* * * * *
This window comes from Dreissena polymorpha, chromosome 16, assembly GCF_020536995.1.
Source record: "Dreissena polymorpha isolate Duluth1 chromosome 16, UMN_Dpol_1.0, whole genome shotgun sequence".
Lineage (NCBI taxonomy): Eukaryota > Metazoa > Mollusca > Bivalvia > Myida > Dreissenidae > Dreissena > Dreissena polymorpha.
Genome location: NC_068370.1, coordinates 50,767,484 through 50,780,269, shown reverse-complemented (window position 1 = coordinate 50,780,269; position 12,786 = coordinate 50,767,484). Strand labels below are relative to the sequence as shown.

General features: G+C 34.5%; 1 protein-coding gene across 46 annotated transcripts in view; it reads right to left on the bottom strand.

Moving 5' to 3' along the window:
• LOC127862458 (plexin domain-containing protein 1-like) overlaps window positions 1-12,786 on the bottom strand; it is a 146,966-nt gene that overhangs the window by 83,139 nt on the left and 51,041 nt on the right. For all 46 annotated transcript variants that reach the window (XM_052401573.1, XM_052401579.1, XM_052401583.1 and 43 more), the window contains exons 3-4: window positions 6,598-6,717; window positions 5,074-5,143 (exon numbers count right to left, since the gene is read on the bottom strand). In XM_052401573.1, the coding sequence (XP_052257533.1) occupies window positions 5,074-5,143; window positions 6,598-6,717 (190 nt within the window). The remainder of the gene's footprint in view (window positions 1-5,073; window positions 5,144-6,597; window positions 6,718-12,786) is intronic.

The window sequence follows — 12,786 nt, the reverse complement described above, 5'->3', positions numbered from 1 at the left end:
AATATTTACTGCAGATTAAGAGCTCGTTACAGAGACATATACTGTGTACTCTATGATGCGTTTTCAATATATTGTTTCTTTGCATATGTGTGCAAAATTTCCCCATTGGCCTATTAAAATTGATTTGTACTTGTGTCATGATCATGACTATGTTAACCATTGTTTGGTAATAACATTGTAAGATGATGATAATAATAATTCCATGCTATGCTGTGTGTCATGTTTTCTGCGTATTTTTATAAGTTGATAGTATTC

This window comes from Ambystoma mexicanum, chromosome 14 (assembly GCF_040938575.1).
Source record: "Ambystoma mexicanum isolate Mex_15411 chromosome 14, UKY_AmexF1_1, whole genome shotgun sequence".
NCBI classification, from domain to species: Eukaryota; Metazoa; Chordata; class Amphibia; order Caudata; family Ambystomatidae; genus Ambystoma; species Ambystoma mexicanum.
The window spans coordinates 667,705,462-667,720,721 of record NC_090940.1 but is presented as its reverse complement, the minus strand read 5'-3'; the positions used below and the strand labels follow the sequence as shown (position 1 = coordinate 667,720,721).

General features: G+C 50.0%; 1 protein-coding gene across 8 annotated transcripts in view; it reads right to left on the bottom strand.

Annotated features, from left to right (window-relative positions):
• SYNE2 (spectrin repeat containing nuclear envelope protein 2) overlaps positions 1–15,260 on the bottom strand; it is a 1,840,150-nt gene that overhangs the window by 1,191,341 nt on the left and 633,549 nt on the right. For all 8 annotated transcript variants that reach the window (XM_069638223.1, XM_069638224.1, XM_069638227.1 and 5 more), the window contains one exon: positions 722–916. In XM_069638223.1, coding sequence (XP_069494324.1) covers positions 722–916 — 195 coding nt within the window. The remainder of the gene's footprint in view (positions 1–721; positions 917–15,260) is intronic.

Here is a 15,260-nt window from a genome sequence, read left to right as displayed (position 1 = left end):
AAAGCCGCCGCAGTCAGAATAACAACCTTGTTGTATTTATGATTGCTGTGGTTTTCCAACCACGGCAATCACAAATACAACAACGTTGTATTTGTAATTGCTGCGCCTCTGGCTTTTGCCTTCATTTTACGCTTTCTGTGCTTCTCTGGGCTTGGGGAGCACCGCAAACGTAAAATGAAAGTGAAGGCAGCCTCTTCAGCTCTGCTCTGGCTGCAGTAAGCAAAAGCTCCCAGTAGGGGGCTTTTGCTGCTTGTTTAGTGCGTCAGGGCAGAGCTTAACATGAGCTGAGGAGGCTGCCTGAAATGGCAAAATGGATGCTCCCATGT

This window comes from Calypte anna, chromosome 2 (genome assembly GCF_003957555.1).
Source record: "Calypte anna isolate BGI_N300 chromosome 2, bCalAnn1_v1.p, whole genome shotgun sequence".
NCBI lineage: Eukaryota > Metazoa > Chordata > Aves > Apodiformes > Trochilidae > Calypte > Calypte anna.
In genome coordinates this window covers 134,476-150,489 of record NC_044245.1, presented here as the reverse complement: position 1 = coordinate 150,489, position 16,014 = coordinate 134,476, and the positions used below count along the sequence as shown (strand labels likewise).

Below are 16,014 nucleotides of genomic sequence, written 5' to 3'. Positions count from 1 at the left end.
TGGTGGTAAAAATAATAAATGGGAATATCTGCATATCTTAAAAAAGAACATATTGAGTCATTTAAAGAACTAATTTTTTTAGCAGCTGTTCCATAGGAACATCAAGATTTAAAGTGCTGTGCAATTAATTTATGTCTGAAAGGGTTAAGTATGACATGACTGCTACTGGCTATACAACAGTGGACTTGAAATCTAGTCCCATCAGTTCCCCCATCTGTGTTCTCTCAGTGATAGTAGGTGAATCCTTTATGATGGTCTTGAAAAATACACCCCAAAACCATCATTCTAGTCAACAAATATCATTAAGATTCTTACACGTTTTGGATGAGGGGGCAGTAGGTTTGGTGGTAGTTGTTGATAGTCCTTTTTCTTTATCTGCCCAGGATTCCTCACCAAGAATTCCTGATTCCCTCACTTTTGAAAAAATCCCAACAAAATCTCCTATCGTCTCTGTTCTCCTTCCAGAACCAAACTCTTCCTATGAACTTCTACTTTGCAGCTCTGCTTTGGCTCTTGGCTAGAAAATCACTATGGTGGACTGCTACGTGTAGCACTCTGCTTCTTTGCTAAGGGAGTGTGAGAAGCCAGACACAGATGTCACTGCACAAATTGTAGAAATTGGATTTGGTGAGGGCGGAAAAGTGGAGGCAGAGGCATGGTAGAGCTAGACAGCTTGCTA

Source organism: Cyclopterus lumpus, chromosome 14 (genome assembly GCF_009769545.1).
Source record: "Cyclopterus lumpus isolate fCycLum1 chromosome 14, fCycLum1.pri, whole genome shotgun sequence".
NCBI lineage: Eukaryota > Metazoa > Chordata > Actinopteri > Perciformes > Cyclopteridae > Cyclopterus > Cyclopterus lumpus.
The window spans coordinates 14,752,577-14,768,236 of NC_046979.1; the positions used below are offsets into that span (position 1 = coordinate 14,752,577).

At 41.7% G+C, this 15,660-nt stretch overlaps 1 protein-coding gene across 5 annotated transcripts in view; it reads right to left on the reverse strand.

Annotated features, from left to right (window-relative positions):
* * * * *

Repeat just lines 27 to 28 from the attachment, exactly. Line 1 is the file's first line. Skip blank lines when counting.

NCBI lineage: Eukaryota > Metazoa > Chordata > Actinopteri > Perciformes > Cyclopteridae > Cyclopterus > Cyclopterus lumpus.
The window spans coordinates 14,752,577-14,768,236 of NC_046979.1; the positions used below are offsets into that span (position 1 = coordinate 14,752,577).